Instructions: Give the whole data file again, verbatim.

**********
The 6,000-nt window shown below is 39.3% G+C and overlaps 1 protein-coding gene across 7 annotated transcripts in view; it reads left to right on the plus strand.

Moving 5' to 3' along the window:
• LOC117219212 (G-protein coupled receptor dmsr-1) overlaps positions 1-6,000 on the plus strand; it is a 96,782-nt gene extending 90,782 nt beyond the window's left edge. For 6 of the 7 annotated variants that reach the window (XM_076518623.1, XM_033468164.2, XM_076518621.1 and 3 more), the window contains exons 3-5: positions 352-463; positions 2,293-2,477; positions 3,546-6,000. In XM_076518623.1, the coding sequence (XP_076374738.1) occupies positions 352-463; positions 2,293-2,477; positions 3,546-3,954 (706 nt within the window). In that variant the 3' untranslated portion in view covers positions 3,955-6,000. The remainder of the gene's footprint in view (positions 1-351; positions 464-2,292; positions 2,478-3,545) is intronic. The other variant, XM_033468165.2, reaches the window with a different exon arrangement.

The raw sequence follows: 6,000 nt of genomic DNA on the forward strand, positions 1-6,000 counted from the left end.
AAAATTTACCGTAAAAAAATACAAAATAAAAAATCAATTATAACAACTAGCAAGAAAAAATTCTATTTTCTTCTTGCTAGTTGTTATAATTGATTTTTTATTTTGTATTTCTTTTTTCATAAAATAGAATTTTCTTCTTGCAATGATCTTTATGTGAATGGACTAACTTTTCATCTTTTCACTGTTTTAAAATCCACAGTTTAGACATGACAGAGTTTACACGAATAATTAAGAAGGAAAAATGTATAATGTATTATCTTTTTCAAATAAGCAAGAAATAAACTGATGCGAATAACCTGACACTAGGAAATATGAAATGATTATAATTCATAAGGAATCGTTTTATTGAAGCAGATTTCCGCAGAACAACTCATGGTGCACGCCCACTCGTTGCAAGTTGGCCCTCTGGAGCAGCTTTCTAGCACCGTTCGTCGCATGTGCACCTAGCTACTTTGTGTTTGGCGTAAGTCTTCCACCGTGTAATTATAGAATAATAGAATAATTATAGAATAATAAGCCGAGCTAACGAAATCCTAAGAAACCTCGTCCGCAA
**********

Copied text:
The 6,000-nt window shown below is 39.3% G+C and overlaps 1 protein-coding gene across 7 annotated transcripts in view; it reads left to right on the plus strand.

Moving 5' to 3' along the window:
• LOC117219212 (G-protein coupled receptor dmsr-1) overlaps positions 1-6,000 on the plus strand; it is a 96,782-nt gene extending 90,782 nt beyond the window's left edge. For 6 of the 7 annotated variants that reach the window (XM_076518623.1, XM_033468164.2, XM_076518621.1 and 3 more), the window contains exons 3-5: positions 352-463; positions 2,293-2,477; positions 3,546-6,000. In XM_076518623.1, the coding sequence (XP_076374738.1) occupies positions 352-463; positions 2,293-2,477; positions 3,546-3,954 (706 nt within the window). In that variant the 3' untranslated portion in view covers positions 3,955-6,000. The remainder of the gene's footprint in view (positions 1-351; positions 464-2,292; positions 2,478-3,545) is intronic. The other variant, XM_033468165.2, reaches the window with a different exon arrangement.

The raw sequence follows: 6,000 nt of genomic DNA on the forward strand, positions 1-6,000 counted from the left end.
AAAATTTACCGTAAAAAAATACAAAATAAAAAATCAATTATAACAACTAGCAAGAAAAAATTCTATTTTCTTCTTGCTAGTTGTTATAATTGATTTTTTATTTTGTATTTCTTTTTTCATAAAATAGAATTTTCTTCTTGCAATGATCTTTATGTGAATGGACTAACTTTTCATCTTTTCACTGTTTTAAAATCCACAGTTTAGACATGACAGAGTTTACACGAATAATTAAGAAGGAAAAATGTATAATGTATTATCTTTTTCAAATAAGCAAGAAATAAACTGATGCGAATAACCTGACACTAGGAAATATGAAATGATTATAATTCATAAGGAATCGTTTTATTGAAGCAGATTTCCGCAGAACAACTCATGGTGCACGCCCACTCGTTGCAAGTTGGCCCTCTGGAGCAGCTTTCTAGCACCGTTCGTCGCATGTGCACCTAGCTACTTTGTGTTTGGCGTAAGTCTTCCACCGTGTAATTATAGAATAATAGAATAATTATAGAATAATAAGCCGAGCTAACGAAATCCTAAGAAACCTCGTCCGCAA